Practice Mute - How to Put it On?Technique and Practicing: Im worried i might be damaging my bridge
From Grainne Murray
I recently bought a heavy metal practice mute but im not sure how to put it on my bridge without damaging it...it seems an average type with 3 'grips' to attach to the bridge but i just dont know how to attach...any advice?
From Emily JonesI always thought you just put them on... just don't do it at an angle so you don't gouge any of the wood...
Posted on February 12, 2007 at 09:06 PM
Although, my friend has terrible black marks on his bridge from a practice mute, but his looks like a chunk of charcoal when it's not on the instrument.
From Friedrich SprondelIf the black stains stem from rubber padding, you can remove them easily with alcohol pads. They won't do harm to the bridge because it is not varnished.
Posted on February 13, 2007 at 04:19 PM
Heavy practice mutes, those nasty metal ones with a substantial weighted cylinder and a comb-like metal clamp, can leave dents in the bridge if not applied (and removed!) very, very carefully. Don't push them on too hard, and don't put them on or remove them at an angle. Since they rise quite high, you also have to be careful when changing the bow at the frog.
One of these nasty mutes, annoying as it may be, saves my practice time for the time being, since my two-months-old son is not quite comfortable with the violin, especially with its higher registers. Bad luck. So I put on the tank among mutes, hoping it won't do harm to my technique.
From Raphael KlaymanI just went through this with a student. Those heavy metal mutes are dangerous. If you put them on too lightly and play a sforzando, they can fly off the bridge and land on the violin. If you put them on too heavily they can snap the bridge. Also, they have an awful, glassy sound.
Posted on May 2, 2007 at 12:46 PM
I recommend the rubber version of this type of mute. It's much safer. It doesn't mute quite as much, but it does mute much more than a regular mute, and sounds much nicer than the metal one.
From Anne HorvathI bought a metal practice mute many years ago, but I found that the excess weight really bothered my neck, back, shoulders, etc. If you must use a practice mute, the rubber mute is the way to go.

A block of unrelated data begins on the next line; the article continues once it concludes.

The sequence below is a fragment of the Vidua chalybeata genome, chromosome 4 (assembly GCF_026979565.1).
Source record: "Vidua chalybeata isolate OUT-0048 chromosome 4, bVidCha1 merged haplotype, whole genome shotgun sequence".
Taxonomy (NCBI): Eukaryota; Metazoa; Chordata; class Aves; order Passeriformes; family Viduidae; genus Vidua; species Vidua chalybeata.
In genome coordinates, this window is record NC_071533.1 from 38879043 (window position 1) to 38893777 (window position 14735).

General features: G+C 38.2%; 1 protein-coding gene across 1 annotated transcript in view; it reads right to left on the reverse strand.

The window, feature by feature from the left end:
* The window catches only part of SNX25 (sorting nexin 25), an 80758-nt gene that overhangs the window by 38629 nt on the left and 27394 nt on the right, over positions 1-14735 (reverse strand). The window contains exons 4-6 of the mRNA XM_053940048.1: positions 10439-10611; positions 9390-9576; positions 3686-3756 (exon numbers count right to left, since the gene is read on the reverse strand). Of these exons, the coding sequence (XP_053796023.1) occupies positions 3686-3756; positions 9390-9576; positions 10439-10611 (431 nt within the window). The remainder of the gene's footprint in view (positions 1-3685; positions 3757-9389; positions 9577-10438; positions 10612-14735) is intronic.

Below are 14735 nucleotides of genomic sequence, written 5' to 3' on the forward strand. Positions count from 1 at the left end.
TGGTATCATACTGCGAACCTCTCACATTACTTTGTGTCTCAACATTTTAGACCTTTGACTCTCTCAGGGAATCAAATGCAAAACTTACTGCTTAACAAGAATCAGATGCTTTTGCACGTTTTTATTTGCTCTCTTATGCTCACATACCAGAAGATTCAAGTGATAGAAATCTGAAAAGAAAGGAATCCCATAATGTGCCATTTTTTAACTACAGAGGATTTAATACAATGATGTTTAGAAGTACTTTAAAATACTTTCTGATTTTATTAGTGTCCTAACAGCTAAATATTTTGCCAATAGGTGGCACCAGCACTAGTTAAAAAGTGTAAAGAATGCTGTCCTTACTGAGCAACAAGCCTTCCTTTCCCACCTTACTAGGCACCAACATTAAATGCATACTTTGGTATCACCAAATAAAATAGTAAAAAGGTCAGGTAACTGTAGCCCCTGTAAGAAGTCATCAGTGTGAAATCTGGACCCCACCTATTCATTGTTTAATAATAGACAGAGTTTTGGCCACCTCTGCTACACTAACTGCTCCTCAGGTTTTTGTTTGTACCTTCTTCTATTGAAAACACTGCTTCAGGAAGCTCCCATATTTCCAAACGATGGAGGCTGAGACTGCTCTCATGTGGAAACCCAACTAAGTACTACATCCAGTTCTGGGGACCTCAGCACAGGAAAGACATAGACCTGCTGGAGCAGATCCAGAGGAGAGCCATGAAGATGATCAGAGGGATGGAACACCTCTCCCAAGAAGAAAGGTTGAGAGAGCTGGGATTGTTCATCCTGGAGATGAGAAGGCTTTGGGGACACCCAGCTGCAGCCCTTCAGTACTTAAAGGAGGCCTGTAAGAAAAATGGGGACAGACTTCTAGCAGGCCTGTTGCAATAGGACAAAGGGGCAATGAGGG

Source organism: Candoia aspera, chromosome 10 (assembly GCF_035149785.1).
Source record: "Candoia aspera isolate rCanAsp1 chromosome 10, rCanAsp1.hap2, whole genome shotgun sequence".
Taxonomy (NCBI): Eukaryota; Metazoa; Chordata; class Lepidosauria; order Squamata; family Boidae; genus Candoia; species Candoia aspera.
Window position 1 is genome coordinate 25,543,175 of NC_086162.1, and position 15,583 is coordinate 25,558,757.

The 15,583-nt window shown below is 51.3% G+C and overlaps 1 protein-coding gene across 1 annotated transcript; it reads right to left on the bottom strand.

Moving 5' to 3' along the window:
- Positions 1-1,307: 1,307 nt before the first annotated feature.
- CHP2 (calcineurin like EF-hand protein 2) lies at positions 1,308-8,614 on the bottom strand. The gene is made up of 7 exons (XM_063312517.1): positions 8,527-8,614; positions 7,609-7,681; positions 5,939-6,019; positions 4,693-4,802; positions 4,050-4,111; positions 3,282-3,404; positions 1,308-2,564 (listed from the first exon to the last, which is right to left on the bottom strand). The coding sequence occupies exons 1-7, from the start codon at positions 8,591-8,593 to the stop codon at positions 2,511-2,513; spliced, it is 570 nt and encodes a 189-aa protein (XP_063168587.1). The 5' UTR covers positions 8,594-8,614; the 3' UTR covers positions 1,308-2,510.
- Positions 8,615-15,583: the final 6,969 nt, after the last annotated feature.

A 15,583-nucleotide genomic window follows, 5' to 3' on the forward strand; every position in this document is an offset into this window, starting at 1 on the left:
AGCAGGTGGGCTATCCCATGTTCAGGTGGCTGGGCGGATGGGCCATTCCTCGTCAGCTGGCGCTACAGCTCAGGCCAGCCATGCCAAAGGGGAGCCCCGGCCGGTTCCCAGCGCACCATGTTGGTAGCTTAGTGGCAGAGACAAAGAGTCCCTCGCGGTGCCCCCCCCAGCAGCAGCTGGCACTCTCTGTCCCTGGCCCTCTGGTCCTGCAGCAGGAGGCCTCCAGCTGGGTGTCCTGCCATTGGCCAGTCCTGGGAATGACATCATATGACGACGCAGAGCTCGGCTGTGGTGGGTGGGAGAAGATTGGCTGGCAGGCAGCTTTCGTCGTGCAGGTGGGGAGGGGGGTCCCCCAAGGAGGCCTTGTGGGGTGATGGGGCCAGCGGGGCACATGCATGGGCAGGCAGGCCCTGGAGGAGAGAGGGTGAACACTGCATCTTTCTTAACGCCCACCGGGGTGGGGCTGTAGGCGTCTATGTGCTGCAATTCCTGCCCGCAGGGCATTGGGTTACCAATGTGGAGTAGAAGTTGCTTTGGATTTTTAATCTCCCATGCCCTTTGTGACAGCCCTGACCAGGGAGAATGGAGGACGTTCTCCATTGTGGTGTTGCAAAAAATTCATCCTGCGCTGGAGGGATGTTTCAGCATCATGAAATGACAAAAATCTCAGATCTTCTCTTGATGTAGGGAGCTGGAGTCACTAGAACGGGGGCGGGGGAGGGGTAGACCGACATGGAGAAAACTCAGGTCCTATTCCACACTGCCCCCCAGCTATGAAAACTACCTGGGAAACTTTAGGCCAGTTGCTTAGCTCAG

Posted on May 2, 2007 at 01:24 PM
From Michael GynnWhat's the craic with practice mutes? I just moved into a townhouse and, but for the kitchen, all rooms have shared walls. I was researching electric violins when I stumbled across this discussion.
Posted on May 11, 2007 at 05:17 AM
So, does a practice mute still allow for some degree of dynamics? And on the other hand, is it going to protect the neighbours' serenity? By way of example, they can't hear when I strum my acoustic guitar.
From Yixi ZhangMetal mute can also damage or cut your expensive strings if they happen to get too close to them. I use a big rubber one that is light, muffles the sound nicely, and is gentle on the bridge and strings.
Posted on May 11, 2007 at 05:42 AM
From Emily GrossmanMichael, a practice mute will solve your problems. When using it, don't focus much on dynamics or tone production, though. You really only can do that when no one is around to bother. Practice mutes are great for late night practice sessions, for working out bowings and fingerings, left hand drills, and anything where tone is not the focus.
Posted on May 11, 2007 at 09:20 AM
Google "practice mute" and violin, and I bet you'll find some options.
From Hiroshi Watanabe
Posted on December 3, 2009 at 03:51 PM
I am so happy write again,
This is the very new type of practice mute.
It is made of the strongest magnets and rubber.
and coverd rubber tube gentleof your instrument.
MAGIPIANISSIMO sets under the strings of the bridge, so you can see the contact point on the strings.
From SAM MIHAILOFF
Posted on December 3, 2009 at 09:38 PM
Raphael and Emily said it all...although I do own one of these beasts, its use is relegated to that of a paperweight ONLY
From Diana Almeida
Posted on December 4, 2009 at 12:37 AM
I have bought the exact same type of mute (as you described) and I also noticed that it's hard to apply to the bridge. I only use it when I'm practicing at night. But it muffles the sound too much. A friend of mine actually said that it makes the violin sound like a bagpipe (he's too music illiterate). An advice be very careful when you're putting it on. It can seriously damage the bridge. Try not to put it near the strings aswell.
I also have one rubber mute at hand and always prefer to use that one when I have a choice.
From Stephen Symchych
Posted on December 4, 2009 at 12:46 AM
After finding that a regular mute made from leather produced excellent results, I did a little Googling and found that there are leather practice mutes being made. Expensive, but I wonder if they don't have some virtues that make them worth more than rubber. Certainly they would be safer for the violin than a metal practice mute.
From Ann Miller
Posted on December 4, 2009 at 03:49 PM
I have both a rubber and a heavy metal practice mute. I travel a lot for work, and use the mutes when I do not wish to disturb other guests at inns or hotels. Which one I use depends on the circumstances. Sometimes I really want to make sure that I am not heard, so I use the metal one. Other times, I can use the rubber mute, or even go unmuted.
I actually like the sound with the metal mute better than the rubber, but I do worry about damage to the bridge. I try to be careful and gentle in putting it on and removing it.
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